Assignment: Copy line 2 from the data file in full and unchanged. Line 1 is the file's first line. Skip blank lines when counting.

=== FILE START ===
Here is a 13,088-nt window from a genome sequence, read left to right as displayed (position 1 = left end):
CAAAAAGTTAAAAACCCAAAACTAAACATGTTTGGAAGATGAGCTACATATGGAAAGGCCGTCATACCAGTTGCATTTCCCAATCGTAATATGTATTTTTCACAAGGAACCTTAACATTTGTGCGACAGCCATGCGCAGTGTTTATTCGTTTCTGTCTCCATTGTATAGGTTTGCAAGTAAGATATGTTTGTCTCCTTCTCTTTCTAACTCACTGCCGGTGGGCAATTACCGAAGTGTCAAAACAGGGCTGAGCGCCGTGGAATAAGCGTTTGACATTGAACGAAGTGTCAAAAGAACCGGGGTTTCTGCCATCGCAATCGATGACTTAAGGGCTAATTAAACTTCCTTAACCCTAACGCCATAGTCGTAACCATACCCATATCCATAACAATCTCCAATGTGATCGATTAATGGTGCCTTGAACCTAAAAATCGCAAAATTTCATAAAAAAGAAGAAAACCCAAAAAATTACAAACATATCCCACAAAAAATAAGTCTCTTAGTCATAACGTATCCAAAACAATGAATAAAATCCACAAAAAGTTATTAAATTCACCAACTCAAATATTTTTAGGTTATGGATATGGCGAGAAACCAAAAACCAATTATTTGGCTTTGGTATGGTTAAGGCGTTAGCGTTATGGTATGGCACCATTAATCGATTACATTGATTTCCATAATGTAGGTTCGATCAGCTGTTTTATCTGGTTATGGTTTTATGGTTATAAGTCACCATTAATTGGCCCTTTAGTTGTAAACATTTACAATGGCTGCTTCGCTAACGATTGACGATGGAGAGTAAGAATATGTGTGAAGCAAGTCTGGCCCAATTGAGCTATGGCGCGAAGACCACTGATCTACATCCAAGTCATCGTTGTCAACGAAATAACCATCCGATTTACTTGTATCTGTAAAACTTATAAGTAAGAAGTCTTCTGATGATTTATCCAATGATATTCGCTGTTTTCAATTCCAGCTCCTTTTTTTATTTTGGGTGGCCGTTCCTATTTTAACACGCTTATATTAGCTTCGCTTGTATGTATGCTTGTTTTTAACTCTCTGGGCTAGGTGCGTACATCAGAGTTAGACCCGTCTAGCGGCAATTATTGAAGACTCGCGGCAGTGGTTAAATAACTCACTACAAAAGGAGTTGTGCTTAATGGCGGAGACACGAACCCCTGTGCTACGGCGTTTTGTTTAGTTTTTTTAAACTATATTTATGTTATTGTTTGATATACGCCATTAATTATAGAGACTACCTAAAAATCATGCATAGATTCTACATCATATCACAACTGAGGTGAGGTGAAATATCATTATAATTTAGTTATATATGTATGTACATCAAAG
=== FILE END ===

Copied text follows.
CAAAAAGTTAAAAACCCAAAACTAAACATGTTTGGAAGATGAGCTACATATGGAAAGGCCGTCATACCAGTTGCATTTCCCAATCGTAATATGTATTTTTCACAAGGAACCTTAACATTTGTGCGACAGCCATGCGCAGTGTTTATTCGTTTCTGTCTCCATTGTATAGGTTTGCAAGTAAGATATGTTTGTCTCCTTCTCTTTCTAACTCACTGCCGGTGGGCAATTACCGAAGTGTCAAAACAGGGCTGAGCGCCGTGGAATAAGCGTTTGACATTGAACGAAGTGTCAAAAGAACCGGGGTTTCTGCCATCGCAATCGATGACTTAAGGGCTAATTAAACTTCCTTAACCCTAACGCCATAGTCGTAACCATACCCATATCCATAACAATCTCCAATGTGATCGATTAATGGTGCCTTGAACCTAAAAATCGCAAAATTTCATAAAAAAGAAGAAAACCCAAAAAATTACAAACATATCCCACAAAAAATAAGTCTCTTAGTCATAACGTATCCAAAACAATGAATAAAATCCACAAAAAGTTATTAAATTCACCAACTCAAATATTTTTAGGTTATGGATATGGCGAGAAACCAAAAACCAATTATTTGGCTTTGGTATGGTTAAGGCGTTAGCGTTATGGTATGGCACCATTAATCGATTACATTGATTTCCATAATGTAGGTTCGATCAGCTGTTTTATCTGGTTATGGTTTTATGGTTATAAGTCACCATTAATTGGCCCTTTAGTTGTAAACATTTACAATGGCTGCTTCGCTAACGATTGACGATGGAGAGTAAGAATATGTGTGAAGCAAGTCTGGCCCAATTGAGCTATGGCGCGAAGACCACTGATCTACATCCAAGTCATCGTTGTCAACGAAATAACCATCCGATTTACTTGTATCTGTAAAACTTATAAGTAAGAAGTCTTCTGATGATTTATCCAATGATATTCGCTGTTTTCAATTCCAGCTCCTTTTTTTATTTTGGGTGGCCGTTCCTATTTTAACACGCTTATATTAGCTTCGCTTGTATGTATGCTTGTTTTTAACTCTCTGGGCTAGGTGCGTACATCAGAGTTAGACCCGTCTAGCGGCAATTATTGAAGACTCGCGGCAGTGGTTAAATAACTCACTACAAAAGGAGTTGTGCTTAATGGCGGAGACACGAACCCCTGTGCTACGGCGTTTTGTTTAGTTTTTTTAAACTATATTTATGTTATTGTTTGATATACGCCATTAATTATAGAGACTACCTAAAAATCATGCATAGATTCTACATCATATCACAACTGAGGTGAGGTGAAATATCATTATAATTTAGTTATATATGTATGTACATCAAAG